Does anyone use HASL (hot air surface leveling) anymore? It’s also known as HAL.
Prior to the RoHS days, HASL was probably the most common surface finish. You can get it lead-free, but most boards seem to use immersion silver or ENIG (electroless nickel immersion gold). HASL has traditionally come at a lower cost than those other two finishes, but immersion silver can generally be found at the same price now.
Our friends at Sunstone.com, for example, charge the same for silver and tin/lead HASL. ENIG is still more expensive no matter where you go, though.
One of the chief disadvantages of HASL these days, is the lack of planarity on the surface. (Note the bumps on the BGA land pattern in the image on the right.) With through-hole or large components, an uneven surface doesn’t matter so much. With the increasingly smaller BGAs and QFNs, however, surface irregularities can cause big problems.
Both immersion silver and ENIG have nice flat surfaces. OSP (organic surface preservative) has a pretty flat surface too, but it’s not used much except in high volume consumer goods or specialized applications.
Oh, the pain! Save me, William.
If you read this announcement about Cookson splitting in two the first question must be, what will this mean for the organization?
My take is, not much. Here’s why:
1. The company will remain public, and the shareholders are the same. (Under the proposal, Cookson shareholders get one share in each of the two new companies.) Had this been an MBO or private equity group, I would expect slash and burn. But the transition as planned should bring much-desired stability to the new organization.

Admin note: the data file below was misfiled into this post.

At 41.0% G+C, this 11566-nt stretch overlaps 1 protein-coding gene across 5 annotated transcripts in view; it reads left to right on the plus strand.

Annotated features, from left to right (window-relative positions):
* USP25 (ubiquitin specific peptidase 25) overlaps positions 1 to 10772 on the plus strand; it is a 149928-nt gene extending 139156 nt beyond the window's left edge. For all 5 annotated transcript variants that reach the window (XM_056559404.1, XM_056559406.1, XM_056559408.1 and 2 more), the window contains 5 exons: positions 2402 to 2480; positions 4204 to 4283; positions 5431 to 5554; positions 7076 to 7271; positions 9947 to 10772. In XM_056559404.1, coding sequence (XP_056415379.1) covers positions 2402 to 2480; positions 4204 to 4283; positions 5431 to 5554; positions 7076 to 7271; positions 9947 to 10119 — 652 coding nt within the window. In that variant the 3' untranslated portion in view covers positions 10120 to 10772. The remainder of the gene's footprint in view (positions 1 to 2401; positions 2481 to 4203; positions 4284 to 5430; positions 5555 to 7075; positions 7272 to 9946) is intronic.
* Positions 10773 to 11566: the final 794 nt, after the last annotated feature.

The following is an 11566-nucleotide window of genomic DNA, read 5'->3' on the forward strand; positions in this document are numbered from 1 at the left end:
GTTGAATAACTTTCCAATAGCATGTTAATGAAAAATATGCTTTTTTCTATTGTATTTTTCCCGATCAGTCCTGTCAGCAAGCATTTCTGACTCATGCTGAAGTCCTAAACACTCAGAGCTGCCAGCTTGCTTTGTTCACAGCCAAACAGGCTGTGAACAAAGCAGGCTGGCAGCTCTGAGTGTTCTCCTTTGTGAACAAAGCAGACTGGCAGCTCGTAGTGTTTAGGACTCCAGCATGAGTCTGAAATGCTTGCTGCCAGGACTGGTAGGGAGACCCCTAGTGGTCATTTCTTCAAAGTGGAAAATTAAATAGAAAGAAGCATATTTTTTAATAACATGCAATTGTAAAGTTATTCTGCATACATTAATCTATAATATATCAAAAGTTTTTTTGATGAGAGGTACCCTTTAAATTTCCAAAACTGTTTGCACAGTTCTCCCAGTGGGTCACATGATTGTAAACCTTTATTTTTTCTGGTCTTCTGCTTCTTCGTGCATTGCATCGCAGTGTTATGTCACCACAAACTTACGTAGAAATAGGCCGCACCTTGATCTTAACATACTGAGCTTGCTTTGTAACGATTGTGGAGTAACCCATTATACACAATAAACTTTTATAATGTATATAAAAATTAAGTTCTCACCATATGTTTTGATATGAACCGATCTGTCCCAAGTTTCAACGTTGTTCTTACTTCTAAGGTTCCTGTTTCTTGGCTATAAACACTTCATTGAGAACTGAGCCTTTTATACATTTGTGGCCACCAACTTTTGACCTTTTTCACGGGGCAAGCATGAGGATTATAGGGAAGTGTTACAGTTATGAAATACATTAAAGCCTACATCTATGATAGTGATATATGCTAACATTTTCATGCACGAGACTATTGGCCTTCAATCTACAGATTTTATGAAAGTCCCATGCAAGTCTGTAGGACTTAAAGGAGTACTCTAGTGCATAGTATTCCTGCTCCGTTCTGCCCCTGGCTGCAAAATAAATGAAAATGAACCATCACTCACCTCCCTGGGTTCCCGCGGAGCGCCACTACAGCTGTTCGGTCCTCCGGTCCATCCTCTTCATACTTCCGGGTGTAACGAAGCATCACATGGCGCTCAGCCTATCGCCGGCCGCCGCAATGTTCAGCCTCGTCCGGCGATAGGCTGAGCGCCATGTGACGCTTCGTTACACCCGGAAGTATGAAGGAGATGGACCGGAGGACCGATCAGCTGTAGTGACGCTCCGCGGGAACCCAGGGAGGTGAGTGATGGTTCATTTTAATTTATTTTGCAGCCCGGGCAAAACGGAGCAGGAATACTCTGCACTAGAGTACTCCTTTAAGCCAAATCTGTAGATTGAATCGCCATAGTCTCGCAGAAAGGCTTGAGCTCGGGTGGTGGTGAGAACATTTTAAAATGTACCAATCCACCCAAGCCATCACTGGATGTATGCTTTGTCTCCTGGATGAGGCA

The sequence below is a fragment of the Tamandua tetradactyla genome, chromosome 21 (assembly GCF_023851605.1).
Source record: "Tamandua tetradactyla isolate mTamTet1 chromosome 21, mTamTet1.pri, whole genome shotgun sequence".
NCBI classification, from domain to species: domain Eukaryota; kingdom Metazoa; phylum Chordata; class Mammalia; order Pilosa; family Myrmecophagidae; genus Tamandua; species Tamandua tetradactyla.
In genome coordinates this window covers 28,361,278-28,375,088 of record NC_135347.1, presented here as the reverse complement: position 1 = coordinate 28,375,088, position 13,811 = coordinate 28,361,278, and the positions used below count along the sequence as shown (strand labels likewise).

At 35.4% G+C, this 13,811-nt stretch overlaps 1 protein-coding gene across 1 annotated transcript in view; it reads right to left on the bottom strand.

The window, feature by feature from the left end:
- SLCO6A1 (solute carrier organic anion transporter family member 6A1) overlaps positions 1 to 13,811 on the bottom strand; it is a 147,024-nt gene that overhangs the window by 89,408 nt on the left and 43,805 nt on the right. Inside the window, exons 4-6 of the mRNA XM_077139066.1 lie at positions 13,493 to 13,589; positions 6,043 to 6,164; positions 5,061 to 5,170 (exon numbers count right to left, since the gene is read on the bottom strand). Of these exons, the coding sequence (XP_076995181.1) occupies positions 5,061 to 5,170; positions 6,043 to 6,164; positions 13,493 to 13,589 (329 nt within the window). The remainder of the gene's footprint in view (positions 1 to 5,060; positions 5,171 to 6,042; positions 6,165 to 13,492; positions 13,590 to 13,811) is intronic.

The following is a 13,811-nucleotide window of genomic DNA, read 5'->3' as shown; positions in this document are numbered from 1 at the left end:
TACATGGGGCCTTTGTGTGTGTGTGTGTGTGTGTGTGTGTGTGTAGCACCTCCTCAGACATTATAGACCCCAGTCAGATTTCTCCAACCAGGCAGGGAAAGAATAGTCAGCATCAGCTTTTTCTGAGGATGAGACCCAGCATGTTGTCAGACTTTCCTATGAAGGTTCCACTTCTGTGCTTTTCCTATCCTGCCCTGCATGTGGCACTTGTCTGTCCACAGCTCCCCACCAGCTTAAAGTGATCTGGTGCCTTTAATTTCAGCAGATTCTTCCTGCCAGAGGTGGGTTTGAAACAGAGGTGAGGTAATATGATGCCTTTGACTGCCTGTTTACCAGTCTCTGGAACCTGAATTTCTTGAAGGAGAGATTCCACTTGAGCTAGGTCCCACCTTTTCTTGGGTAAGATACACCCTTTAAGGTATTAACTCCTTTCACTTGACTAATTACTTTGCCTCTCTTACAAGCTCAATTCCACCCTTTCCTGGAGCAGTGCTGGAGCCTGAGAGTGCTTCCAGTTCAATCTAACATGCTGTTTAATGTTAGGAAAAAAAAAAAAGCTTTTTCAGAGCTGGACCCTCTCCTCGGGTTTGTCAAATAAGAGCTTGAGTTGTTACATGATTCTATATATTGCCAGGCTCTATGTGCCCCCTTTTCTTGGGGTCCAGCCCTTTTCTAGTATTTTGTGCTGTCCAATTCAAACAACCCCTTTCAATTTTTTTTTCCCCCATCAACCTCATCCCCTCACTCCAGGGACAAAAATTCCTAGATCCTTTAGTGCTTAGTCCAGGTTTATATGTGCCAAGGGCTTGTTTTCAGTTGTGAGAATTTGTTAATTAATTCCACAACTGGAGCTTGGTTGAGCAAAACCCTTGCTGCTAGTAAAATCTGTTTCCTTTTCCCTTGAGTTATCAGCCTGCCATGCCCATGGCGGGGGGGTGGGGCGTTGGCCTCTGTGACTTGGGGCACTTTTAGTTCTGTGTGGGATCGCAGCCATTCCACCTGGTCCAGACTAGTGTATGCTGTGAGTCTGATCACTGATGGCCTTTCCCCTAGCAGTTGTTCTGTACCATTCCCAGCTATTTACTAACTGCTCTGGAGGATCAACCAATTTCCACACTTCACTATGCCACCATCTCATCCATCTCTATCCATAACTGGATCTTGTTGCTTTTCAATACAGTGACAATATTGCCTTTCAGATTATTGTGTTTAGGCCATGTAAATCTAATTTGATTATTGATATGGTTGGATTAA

2. The upper management isn’t changing. Had Cookson Performance Materials group CEO Steve Corbett left, I might think differently. But Corbett, who joined Cookson in 1990 and has run Enthone since 2002 and both companies since 2004, is highly responsible for the existing management and operational structure. He knows what he is doing, knows the markets and understands the brands.
3. The debt is manageable. Alent (the new name of the former Cookson Performance Materials) will “get” about one-third of Cookson’s £451 million ($727 million) worth of debt. Given the new company’s sales of £418 million ($675 million) and profitability, it should be able to swallow that meatball.
4. The brands are intact. The Alpha Metals and Enthone brands are well-recognized and respected worldwide. Indeed, after spending some time trying to beef up the somewhat unwieldy Cookson Performance Materials name, the company reversed gears and has been working over the past year to rebuild those individual brand names. Perhaps this was in anticipation of the demerger, but either way, the strategy was well-timed.
In fact, the only casualty I see in all this is the Cookson name, which is, believe it or not, more than 300 years old. One wonders whether the Cookson name was seen as a negative by either of the spinoff companies.
And so goes Cookson. From its founding by Isaac Cookson in 1704 as a collection of metal and glass businesses to its aggregation of a herd of electronics assembly equipment and materials companies in the 1980s and 1990s to the respective divestitures of Speedline, then Polyclad and its Precious Metals business, Cookson has always been in a transition of some sort. It’s hard to believe, though, that this is its final move.